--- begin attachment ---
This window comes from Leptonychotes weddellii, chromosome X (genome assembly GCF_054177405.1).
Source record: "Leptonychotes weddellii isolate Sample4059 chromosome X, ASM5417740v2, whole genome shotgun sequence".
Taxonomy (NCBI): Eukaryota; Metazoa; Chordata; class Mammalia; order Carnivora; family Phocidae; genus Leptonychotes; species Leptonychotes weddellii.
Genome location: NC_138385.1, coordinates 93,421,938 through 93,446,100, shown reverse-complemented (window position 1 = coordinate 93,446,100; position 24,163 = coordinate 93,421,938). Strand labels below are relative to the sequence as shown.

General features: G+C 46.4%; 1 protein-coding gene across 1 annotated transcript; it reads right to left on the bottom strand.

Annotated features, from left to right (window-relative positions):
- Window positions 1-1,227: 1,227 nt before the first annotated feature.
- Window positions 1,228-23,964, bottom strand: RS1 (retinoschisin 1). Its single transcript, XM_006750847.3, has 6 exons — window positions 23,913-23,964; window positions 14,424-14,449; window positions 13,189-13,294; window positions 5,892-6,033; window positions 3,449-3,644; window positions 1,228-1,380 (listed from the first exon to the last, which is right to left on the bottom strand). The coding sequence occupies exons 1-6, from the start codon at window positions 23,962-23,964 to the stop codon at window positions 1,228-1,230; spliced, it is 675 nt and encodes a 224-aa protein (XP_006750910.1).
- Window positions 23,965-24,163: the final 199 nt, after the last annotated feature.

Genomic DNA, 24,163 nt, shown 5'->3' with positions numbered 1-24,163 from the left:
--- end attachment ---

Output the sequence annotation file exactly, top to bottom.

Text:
This window comes from Leptonychotes weddellii, chromosome X (genome assembly GCF_054177405.1).
Source record: "Leptonychotes weddellii isolate Sample4059 chromosome X, ASM5417740v2, whole genome shotgun sequence".
Taxonomy (NCBI): Eukaryota; Metazoa; Chordata; class Mammalia; order Carnivora; family Phocidae; genus Leptonychotes; species Leptonychotes weddellii.
Genome location: NC_138385.1, coordinates 93,421,938 through 93,446,100, shown reverse-complemented (window position 1 = coordinate 93,446,100; position 24,163 = coordinate 93,421,938). Strand labels below are relative to the sequence as shown.

General features: G+C 46.4%; 1 protein-coding gene across 1 annotated transcript; it reads right to left on the bottom strand.

Annotated features, from left to right (window-relative positions):
- Window positions 1-1,227: 1,227 nt before the first annotated feature.
- Window positions 1,228-23,964, bottom strand: RS1 (retinoschisin 1). Its single transcript, XM_006750847.3, has 6 exons — window positions 23,913-23,964; window positions 14,424-14,449; window positions 13,189-13,294; window positions 5,892-6,033; window positions 3,449-3,644; window positions 1,228-1,380 (listed from the first exon to the last, which is right to left on the bottom strand). The coding sequence occupies exons 1-6, from the start codon at window positions 23,962-23,964 to the stop codon at window positions 1,228-1,230; spliced, it is 675 nt and encodes a 224-aa protein (XP_006750910.1).
- Window positions 23,965-24,163: the final 199 nt, after the last annotated feature.

Genomic DNA, 24,163 nt, shown 5'->3' with positions numbered 1-24,163 from the left: